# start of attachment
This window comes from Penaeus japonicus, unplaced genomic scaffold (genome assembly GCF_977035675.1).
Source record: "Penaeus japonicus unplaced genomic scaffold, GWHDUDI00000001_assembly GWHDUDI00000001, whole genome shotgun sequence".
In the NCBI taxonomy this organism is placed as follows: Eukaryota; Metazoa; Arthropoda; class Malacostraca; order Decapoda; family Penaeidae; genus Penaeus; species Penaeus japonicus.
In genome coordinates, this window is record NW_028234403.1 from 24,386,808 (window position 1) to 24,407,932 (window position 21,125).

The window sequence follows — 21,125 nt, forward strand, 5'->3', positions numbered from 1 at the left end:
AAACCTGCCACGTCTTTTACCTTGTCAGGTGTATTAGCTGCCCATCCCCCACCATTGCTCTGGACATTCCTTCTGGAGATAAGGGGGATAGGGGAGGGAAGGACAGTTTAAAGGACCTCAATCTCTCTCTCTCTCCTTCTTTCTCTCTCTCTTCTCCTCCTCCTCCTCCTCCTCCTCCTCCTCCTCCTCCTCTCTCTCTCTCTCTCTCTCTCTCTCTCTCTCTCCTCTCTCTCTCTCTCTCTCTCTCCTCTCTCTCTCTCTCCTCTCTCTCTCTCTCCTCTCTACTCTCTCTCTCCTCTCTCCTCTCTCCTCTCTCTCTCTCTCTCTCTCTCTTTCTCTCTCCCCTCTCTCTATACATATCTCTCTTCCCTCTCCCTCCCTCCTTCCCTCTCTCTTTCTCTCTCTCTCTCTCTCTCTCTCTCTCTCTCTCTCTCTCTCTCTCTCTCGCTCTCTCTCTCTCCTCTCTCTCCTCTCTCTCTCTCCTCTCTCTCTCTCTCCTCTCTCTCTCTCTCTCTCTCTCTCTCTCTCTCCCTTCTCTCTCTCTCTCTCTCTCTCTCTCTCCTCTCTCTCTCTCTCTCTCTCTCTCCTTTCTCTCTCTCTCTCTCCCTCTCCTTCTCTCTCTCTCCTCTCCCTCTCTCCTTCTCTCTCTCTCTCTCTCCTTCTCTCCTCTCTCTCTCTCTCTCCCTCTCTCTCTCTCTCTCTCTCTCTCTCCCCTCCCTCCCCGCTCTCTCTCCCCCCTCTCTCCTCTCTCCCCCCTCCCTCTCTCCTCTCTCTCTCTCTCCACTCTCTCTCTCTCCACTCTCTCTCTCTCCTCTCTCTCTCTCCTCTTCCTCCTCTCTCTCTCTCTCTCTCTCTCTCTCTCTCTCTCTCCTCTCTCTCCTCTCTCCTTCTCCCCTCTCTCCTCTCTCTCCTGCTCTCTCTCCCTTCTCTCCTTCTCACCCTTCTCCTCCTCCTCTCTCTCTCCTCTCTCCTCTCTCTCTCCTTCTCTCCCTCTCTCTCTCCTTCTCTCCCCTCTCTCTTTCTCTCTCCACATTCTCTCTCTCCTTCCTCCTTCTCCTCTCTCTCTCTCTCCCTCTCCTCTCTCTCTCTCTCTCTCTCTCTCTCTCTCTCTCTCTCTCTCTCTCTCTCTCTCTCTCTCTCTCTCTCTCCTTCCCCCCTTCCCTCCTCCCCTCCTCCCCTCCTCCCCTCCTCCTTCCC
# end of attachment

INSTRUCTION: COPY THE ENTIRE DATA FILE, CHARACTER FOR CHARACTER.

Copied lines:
This window comes from Penaeus japonicus, unplaced genomic scaffold (genome assembly GCF_977035675.1).
Source record: "Penaeus japonicus unplaced genomic scaffold, GWHDUDI00000001_assembly GWHDUDI00000001, whole genome shotgun sequence".
In the NCBI taxonomy this organism is placed as follows: Eukaryota; Metazoa; Arthropoda; class Malacostraca; order Decapoda; family Penaeidae; genus Penaeus; species Penaeus japonicus.
In genome coordinates, this window is record NW_028234403.1 from 24,386,808 (window position 1) to 24,407,932 (window position 21,125).

The window sequence follows — 21,125 nt, forward strand, 5'->3', positions numbered from 1 at the left end:
AAACCTGCCACGTCTTTTACCTTGTCAGGTGTATTAGCTGCCCATCCCCCACCATTGCTCTGGACATTCCTTCTGGAGATAAGGGGGATAGGGGAGGGAAGGACAGTTTAAAGGACCTCAATCTCTCTCTCTCTCCTTCTTTCTCTCTCTCTTCTCCTCCTCCTCCTCCTCCTCCTCCTCCTCCTCCTCCTCTCTCTCTCTCTCTCTCTCTCTCTCTCTCTCTCCTCTCTCTCTCTCTCTCTCTCTCCTCTCTCTCTCTCTCCTCTCTCTCTCTCTCCTCTCTACTCTCTCTCTCCTCTCTCCTCTCTCCTCTCTCTCTCTCTCTCTCTCTCTTTCTCTCTCCCCTCTCTCTATACATATCTCTCTTCCCTCTCCCTCCCTCCTTCCCTCTCTCTTTCTCTCTCTCTCTCTCTCTCTCTCTCTCTCTCTCTCTCTCTCTCTCTCTCGCTCTCTCTCTCTCCTCTCTCTCCTCTCTCTCTCTCCTCTCTCTCTCTCTCCTCTCTCTCTCTCTCTCTCTCTCTCTCTCTCTCCCTTCTCTCTCTCTCTCTCTCTCTCTCTCTCCTCTCTCTCTCTCTCTCTCTCTCTCCTTTCTCTCTCTCTCTCTCCCTCTCCTTCTCTCTCTCTCCTCTCCCTCTCTCCTTCTCTCTCTCTCTCTCTCCTTCTCTCCTCTCTCTCTCTCTCTCCCTCTCTCTCTCTCTCTCTCTCTCTCTCCCCTCCCTCCCCGCTCTCTCTCCCCCCTCTCTCCTCTCTCCCCCCTCCCTCTCTCCTCTCTCTCTCTCTCCACTCTCTCTCTCTCCACTCTCTCTCTCTCCTCTCTCTCTCTCCTCTTCCTCCTCTCTCTCTCTCTCTCTCTCTCTCTCTCTCTCTCTCCTCTCTCTCCTCTCTCCTTCTCCCCTCTCTCCTCTCTCTCCTGCTCTCTCTCCCTTCTCTCCTTCTCACCCTTCTCCTCCTCCTCTCTCTCTCCTCTCTCCTCTCTCTCTCCTTCTCTCCCTCTCTCTCTCCTTCTCTCCCCTCTCTCTTTCTCTCTCCACATTCTCTCTCTCCTTCCTCCTTCTCCTCTCTCTCTCTCTCCCTCTCCTCTCTCTCTCTCTCTCTCTCTCTCTCTCTCTCTCTCTCTCTCTCTCTCTCTCTCTCTCTCTCTCTCTCTCCTTCCCCCCTTCCCTCCTCCCCTCCTCCCCTCCTCCCCTCCTCCTTCCC